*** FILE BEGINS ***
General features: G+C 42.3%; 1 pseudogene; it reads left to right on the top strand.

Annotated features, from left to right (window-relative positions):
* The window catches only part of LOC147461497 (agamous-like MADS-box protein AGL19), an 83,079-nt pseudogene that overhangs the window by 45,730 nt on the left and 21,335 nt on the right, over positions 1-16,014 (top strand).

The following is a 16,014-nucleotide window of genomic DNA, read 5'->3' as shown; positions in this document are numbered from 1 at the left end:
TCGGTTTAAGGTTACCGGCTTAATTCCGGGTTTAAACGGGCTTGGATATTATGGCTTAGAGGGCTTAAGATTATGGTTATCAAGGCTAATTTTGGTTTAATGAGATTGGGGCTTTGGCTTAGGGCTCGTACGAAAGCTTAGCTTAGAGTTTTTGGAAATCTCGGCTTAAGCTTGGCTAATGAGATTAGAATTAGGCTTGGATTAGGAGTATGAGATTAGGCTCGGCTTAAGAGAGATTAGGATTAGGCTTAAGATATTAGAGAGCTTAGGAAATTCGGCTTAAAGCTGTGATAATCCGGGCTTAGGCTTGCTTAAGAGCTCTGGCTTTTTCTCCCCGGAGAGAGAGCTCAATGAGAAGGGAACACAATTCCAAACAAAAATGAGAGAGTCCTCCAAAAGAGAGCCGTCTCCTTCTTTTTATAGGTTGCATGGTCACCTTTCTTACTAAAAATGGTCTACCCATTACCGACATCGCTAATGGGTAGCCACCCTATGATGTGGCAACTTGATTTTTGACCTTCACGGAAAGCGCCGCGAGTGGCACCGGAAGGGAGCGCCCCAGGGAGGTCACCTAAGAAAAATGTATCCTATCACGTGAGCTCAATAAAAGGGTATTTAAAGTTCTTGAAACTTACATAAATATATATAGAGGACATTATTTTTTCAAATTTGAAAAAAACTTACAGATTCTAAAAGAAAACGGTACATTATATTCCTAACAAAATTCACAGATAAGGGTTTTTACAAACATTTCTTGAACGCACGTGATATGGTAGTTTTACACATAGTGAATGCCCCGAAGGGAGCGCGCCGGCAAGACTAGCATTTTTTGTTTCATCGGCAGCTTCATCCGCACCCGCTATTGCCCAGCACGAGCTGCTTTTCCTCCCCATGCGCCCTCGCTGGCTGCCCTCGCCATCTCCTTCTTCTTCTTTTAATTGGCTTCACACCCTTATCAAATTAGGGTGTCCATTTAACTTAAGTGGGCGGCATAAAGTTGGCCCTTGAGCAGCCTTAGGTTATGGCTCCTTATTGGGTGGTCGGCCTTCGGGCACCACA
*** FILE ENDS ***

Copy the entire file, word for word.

General features: G+C 42.3%; 1 pseudogene; it reads left to right on the top strand.

Annotated features, from left to right (window-relative positions):
* The window catches only part of LOC147461497 (agamous-like MADS-box protein AGL19), an 83,079-nt pseudogene that overhangs the window by 45,730 nt on the left and 21,335 nt on the right, over positions 1-16,014 (top strand).

The following is a 16,014-nucleotide window of genomic DNA, read 5'->3' as shown; positions in this document are numbered from 1 at the left end:
TCGGTTTAAGGTTACCGGCTTAATTCCGGGTTTAAACGGGCTTGGATATTATGGCTTAGAGGGCTTAAGATTATGGTTATCAAGGCTAATTTTGGTTTAATGAGATTGGGGCTTTGGCTTAGGGCTCGTACGAAAGCTTAGCTTAGAGTTTTTGGAAATCTCGGCTTAAGCTTGGCTAATGAGATTAGAATTAGGCTTGGATTAGGAGTATGAGATTAGGCTCGGCTTAAGAGAGATTAGGATTAGGCTTAAGATATTAGAGAGCTTAGGAAATTCGGCTTAAAGCTGTGATAATCCGGGCTTAGGCTTGCTTAAGAGCTCTGGCTTTTTCTCCCCGGAGAGAGAGCTCAATGAGAAGGGAACACAATTCCAAACAAAAATGAGAGAGTCCTCCAAAAGAGAGCCGTCTCCTTCTTTTTATAGGTTGCATGGTCACCTTTCTTACTAAAAATGGTCTACCCATTACCGACATCGCTAATGGGTAGCCACCCTATGATGTGGCAACTTGATTTTTGACCTTCACGGAAAGCGCCGCGAGTGGCACCGGAAGGGAGCGCCCCAGGGAGGTCACCTAAGAAAAATGTATCCTATCACGTGAGCTCAATAAAAGGGTATTTAAAGTTCTTGAAACTTACATAAATATATATAGAGGACATTATTTTTTCAAATTTGAAAAAAACTTACAGATTCTAAAAGAAAACGGTACATTATATTCCTAACAAAATTCACAGATAAGGGTTTTTACAAACATTTCTTGAACGCACGTGATATGGTAGTTTTACACATAGTGAATGCCCCGAAGGGAGCGCGCCGGCAAGACTAGCATTTTTTGTTTCATCGGCAGCTTCATCCGCACCCGCTATTGCCCAGCACGAGCTGCTTTTCCTCCCCATGCGCCCTCGCTGGCTGCCCTCGCCATCTCCTTCTTCTTCTTTTAATTGGCTTCACACCCTTATCAAATTAGGGTGTCCATTTAACTTAAGTGGGCGGCATAAAGTTGGCCCTTGAGCAGCCTTAGGTTATGGCTCCTTATTGGGTGGTCGGCCTTCGGGCACCACA